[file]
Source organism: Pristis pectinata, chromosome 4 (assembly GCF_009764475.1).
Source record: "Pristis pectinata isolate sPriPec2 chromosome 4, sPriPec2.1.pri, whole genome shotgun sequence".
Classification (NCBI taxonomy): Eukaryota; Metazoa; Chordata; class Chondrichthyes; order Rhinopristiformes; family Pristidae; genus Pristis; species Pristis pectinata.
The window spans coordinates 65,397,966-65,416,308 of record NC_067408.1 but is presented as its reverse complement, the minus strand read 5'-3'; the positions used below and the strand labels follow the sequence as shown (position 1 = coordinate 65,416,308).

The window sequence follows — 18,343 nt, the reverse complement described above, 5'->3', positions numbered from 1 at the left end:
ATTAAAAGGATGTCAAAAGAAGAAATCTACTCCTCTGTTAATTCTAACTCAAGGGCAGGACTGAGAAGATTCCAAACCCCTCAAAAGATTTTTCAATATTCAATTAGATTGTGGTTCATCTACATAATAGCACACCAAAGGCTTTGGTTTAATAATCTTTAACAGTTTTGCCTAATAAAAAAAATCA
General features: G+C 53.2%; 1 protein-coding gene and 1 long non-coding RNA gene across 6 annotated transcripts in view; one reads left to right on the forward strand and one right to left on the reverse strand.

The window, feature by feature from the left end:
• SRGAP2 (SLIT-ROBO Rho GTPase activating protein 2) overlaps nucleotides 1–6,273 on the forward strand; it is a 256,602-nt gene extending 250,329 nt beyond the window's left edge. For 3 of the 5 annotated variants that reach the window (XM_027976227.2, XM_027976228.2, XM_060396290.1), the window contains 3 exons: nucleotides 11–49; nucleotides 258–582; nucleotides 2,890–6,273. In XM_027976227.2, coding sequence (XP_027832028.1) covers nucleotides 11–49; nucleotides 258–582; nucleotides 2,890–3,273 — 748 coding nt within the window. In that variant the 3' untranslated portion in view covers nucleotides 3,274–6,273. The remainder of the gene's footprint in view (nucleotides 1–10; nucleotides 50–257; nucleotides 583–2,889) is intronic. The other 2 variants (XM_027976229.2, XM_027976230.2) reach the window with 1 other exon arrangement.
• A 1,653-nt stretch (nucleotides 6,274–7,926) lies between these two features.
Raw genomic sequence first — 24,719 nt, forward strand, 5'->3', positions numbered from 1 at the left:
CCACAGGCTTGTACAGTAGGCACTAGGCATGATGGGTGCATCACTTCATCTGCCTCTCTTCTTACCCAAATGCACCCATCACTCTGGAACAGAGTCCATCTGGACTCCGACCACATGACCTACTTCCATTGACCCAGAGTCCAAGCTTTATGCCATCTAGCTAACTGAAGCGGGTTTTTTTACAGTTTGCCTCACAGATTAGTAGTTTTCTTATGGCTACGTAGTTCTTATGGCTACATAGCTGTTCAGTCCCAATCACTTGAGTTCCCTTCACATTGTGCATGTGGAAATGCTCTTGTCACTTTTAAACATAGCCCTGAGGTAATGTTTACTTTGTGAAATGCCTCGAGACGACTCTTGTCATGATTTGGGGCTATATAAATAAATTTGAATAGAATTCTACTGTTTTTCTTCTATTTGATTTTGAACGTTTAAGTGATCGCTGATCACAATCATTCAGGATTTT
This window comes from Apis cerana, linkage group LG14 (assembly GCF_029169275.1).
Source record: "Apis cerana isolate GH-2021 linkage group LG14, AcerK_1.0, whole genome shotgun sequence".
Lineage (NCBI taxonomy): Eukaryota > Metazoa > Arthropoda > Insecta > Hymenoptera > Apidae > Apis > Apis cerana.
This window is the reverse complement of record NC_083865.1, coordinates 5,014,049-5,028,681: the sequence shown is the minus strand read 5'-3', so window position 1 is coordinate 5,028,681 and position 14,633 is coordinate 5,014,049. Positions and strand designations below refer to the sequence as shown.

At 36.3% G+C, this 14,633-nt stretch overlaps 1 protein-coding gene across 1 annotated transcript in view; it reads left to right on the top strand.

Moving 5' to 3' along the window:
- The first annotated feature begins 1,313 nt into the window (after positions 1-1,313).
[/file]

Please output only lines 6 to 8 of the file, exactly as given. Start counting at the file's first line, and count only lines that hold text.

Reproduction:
ATTAAAAGGATGTCAAAAGAAGAAATCTACTCCTCTGTTAATTCTAACTCAAGGGCAGGACTGAGAAGATTCCAAACCCCTCAAAAGATTTTTCAATATTCAATTAGATTGTGGTTCATCTACATAATAGCACACCAAAGGCTTTGGTTTAATAATCTTTAACAGTTTTGCCTAATAAAAAAAATCA
General features: G+C 53.2%; 1 protein-coding gene and 1 long non-coding RNA gene across 6 annotated transcripts in view; one reads left to right on the forward strand and one right to left on the reverse strand.

The window, feature by feature from the left end: